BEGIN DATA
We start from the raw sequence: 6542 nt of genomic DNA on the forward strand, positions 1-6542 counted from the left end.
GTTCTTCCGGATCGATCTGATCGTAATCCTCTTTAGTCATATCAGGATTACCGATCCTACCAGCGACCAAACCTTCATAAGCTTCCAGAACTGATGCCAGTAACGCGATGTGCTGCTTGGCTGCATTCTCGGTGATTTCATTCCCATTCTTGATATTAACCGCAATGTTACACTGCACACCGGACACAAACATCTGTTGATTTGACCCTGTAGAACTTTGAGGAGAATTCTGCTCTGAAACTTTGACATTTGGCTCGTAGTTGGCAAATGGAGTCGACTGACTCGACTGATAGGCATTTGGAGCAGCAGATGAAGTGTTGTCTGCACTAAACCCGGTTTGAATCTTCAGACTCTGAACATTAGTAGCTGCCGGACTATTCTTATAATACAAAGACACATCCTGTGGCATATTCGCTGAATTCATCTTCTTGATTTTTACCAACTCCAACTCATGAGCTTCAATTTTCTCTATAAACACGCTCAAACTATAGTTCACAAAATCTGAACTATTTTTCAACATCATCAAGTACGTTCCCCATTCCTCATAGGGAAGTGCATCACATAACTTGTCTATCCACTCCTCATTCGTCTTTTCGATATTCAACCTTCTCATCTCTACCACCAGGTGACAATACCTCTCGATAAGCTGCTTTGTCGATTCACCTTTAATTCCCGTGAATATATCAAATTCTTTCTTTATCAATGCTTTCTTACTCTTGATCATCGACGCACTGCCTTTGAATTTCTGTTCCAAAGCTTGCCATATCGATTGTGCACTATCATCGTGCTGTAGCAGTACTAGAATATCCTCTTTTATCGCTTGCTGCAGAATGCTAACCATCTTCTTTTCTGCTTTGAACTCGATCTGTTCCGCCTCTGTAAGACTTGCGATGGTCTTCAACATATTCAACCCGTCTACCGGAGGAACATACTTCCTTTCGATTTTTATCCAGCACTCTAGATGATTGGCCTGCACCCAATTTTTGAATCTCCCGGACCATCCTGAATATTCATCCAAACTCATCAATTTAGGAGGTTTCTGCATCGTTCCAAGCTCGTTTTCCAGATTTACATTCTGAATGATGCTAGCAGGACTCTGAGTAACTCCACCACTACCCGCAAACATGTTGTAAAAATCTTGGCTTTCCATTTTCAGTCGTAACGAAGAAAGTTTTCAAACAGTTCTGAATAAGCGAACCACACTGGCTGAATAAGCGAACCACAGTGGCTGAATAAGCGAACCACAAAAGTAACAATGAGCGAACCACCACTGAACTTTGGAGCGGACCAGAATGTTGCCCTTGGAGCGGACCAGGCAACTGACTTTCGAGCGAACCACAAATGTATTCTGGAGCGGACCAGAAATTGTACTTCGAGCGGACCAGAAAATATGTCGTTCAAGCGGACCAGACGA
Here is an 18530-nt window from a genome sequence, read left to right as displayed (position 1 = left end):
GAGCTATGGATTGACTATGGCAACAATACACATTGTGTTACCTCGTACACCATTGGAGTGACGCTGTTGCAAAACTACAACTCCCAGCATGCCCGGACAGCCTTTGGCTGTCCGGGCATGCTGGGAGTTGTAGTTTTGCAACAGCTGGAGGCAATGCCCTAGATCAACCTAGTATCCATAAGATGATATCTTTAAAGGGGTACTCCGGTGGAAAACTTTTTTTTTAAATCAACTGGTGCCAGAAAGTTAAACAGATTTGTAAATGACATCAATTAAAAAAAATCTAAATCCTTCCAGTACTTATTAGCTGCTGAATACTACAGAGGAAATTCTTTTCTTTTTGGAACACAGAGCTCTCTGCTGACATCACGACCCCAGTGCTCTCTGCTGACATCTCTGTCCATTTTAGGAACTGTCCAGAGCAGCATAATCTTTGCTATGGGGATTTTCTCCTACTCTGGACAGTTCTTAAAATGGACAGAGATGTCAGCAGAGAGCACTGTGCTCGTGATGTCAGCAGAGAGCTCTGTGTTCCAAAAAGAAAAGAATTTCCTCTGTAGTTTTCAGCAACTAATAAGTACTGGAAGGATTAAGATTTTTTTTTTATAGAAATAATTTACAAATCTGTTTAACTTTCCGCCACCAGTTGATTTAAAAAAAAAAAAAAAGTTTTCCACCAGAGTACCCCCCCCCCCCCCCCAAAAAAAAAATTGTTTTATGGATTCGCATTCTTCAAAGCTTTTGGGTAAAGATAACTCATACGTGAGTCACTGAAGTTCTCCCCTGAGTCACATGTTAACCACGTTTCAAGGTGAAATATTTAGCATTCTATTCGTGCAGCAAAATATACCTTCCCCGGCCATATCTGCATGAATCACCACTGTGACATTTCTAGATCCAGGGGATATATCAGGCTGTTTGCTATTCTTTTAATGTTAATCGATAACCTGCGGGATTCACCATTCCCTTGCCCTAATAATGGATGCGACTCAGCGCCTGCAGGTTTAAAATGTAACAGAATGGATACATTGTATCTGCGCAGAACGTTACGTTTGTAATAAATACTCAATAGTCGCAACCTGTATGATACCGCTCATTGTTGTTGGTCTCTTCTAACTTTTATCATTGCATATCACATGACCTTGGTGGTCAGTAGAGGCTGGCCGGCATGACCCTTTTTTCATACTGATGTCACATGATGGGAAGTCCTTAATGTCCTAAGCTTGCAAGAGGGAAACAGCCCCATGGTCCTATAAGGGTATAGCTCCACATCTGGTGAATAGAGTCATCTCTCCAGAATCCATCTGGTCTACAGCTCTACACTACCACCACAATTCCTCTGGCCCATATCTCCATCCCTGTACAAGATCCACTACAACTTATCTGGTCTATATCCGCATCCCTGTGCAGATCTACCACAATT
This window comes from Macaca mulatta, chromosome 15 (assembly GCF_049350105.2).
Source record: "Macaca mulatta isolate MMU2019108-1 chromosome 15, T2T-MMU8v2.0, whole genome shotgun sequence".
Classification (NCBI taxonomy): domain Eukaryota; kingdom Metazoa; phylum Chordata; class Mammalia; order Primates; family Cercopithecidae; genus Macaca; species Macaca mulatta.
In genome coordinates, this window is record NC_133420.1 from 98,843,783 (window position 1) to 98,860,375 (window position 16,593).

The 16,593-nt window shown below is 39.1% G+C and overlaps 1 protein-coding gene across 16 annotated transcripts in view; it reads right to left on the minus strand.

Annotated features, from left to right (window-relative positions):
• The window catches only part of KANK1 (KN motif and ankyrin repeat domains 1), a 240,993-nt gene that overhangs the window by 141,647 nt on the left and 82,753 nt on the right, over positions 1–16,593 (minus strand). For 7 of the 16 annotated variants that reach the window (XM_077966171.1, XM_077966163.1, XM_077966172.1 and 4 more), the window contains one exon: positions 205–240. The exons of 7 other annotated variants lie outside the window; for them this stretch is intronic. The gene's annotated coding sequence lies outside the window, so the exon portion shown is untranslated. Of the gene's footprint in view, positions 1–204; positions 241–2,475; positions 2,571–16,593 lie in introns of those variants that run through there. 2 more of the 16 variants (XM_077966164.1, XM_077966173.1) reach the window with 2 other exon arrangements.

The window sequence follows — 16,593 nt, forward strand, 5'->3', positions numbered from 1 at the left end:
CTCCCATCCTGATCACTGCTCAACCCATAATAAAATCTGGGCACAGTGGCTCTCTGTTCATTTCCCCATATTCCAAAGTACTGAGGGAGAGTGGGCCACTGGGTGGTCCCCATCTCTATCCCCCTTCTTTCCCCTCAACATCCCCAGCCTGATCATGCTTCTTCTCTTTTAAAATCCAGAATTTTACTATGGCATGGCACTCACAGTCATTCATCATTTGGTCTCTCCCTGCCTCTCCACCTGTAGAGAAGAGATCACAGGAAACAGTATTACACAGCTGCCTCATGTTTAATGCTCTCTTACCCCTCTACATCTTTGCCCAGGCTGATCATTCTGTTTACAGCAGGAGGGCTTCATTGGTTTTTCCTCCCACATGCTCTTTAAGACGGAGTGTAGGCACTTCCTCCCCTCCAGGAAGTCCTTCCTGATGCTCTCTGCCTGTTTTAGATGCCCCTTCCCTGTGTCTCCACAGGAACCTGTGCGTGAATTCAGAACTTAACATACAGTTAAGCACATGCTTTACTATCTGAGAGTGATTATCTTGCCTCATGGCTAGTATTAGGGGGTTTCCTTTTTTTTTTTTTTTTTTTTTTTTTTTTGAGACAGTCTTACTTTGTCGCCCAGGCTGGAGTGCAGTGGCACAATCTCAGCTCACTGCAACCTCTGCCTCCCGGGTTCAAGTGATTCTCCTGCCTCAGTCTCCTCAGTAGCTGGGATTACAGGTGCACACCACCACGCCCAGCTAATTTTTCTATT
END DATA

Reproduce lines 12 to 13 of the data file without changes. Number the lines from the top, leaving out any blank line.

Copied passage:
The window sequence follows — 16,593 nt, forward strand, 5'->3', positions numbered from 1 at the left end:
CTCCCATCCTGATCACTGCTCAACCCATAATAAAATCTGGGCACAGTGGCTCTCTGTTCATTTCCCCATATTCCAAAGTACTGAGGGAGAGTGGGCCACTGGGTGGTCCCCATCTCTATCCCCCTTCTTTCCCCTCAACATCCCCAGCCTGATCATGCTTCTTCTCTTTTAAAATCCAGAATTTTACTATGGCATGGCACTCACAGTCATTCATCATTTGGTCTCTCCCTGCCTCTCCACCTGTAGAGAAGAGATCACAGGAAACAGTATTACACAGCTGCCTCATGTTTAATGCTCTCTTACCCCTCTACATCTTTGCCCAGGCTGATCATTCTGTTTACAGCAGGAGGGCTTCATTGGTTTTTCCTCCCACATGCTCTTTAAGACGGAGTGTAGGCACTTCCTCCCCTCCAGGAAGTCCTTCCTGATGCTCTCTGCCTGTTTTAGATGCCCCTTCCCTGTGTCTCCACAGGAACCTGTGCGTGAATTCAGAACTTAACATACAGTTAAGCACATGCTTTACTATCTGAGAGTGATTATCTTGCCTCATGGCTAGTATTAGGGGGTTTCCTTTTTTTTTTTTTTTTTTTTTTTTTTTTGAGACAGTCTTACTTTGTCGCCCAGGCTGGAGTGCAGTGGCACAATCTCAGCTCACTGCAACCTCTGCCTCCCGGGTTCAAGTGATTCTCCTGCCTCAGTCTCCTCAGTAGCTGGGATTACAGGTGCACACCACCACGCCCAGCTAATTTTTCTATT